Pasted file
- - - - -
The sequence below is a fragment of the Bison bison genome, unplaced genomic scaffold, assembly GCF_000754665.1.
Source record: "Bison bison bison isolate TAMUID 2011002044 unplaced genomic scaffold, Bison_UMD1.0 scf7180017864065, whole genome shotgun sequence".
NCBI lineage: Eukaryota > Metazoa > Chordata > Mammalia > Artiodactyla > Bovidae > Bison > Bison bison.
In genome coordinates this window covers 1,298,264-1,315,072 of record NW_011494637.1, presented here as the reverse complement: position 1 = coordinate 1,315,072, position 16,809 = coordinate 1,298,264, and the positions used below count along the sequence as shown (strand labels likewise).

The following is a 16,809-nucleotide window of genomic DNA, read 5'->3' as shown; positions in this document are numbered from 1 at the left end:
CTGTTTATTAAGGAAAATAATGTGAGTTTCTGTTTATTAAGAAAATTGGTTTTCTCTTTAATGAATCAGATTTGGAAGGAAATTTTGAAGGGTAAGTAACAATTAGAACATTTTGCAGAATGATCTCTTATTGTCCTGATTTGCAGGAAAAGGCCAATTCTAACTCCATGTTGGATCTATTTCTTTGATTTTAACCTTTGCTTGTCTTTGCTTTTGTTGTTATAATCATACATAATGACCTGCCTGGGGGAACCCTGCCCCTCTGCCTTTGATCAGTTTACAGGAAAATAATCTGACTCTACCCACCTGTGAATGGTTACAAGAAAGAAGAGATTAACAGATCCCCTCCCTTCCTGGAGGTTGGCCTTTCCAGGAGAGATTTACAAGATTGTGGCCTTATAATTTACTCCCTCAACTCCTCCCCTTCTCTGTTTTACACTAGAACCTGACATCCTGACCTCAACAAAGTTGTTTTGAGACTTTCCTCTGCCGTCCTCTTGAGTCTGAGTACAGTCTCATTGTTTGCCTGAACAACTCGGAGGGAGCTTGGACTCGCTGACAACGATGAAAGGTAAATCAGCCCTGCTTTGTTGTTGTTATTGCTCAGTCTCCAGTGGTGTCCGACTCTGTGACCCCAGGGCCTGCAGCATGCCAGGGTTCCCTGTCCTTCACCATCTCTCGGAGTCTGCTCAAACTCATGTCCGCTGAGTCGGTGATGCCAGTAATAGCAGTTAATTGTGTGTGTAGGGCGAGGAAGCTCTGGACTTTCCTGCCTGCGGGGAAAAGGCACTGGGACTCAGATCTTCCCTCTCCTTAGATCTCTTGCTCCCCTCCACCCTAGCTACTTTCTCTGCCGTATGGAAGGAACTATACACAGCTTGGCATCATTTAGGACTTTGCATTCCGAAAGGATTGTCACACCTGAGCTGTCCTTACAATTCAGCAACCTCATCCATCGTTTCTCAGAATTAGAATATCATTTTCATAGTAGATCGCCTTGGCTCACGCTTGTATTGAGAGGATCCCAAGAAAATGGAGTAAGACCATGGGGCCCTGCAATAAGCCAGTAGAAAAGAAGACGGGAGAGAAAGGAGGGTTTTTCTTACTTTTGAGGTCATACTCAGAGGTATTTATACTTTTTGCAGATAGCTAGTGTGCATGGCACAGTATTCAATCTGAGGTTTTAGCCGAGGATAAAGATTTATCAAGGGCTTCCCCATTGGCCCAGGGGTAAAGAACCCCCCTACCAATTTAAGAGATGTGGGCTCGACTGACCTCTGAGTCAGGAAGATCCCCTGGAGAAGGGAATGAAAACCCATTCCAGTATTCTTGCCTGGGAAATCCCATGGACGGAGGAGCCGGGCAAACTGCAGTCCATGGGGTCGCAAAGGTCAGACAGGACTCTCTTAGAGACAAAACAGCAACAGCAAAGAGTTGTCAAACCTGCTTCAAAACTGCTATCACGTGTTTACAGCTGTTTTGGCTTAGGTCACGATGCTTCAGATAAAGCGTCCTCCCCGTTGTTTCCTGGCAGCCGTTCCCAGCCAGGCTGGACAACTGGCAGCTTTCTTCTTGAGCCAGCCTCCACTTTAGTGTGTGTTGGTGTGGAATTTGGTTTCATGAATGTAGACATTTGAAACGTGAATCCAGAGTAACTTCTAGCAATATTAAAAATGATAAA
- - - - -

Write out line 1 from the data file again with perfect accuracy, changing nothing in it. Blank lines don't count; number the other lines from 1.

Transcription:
The sequence below is a fragment of the Bison bison genome, unplaced genomic scaffold, assembly GCF_000754665.1.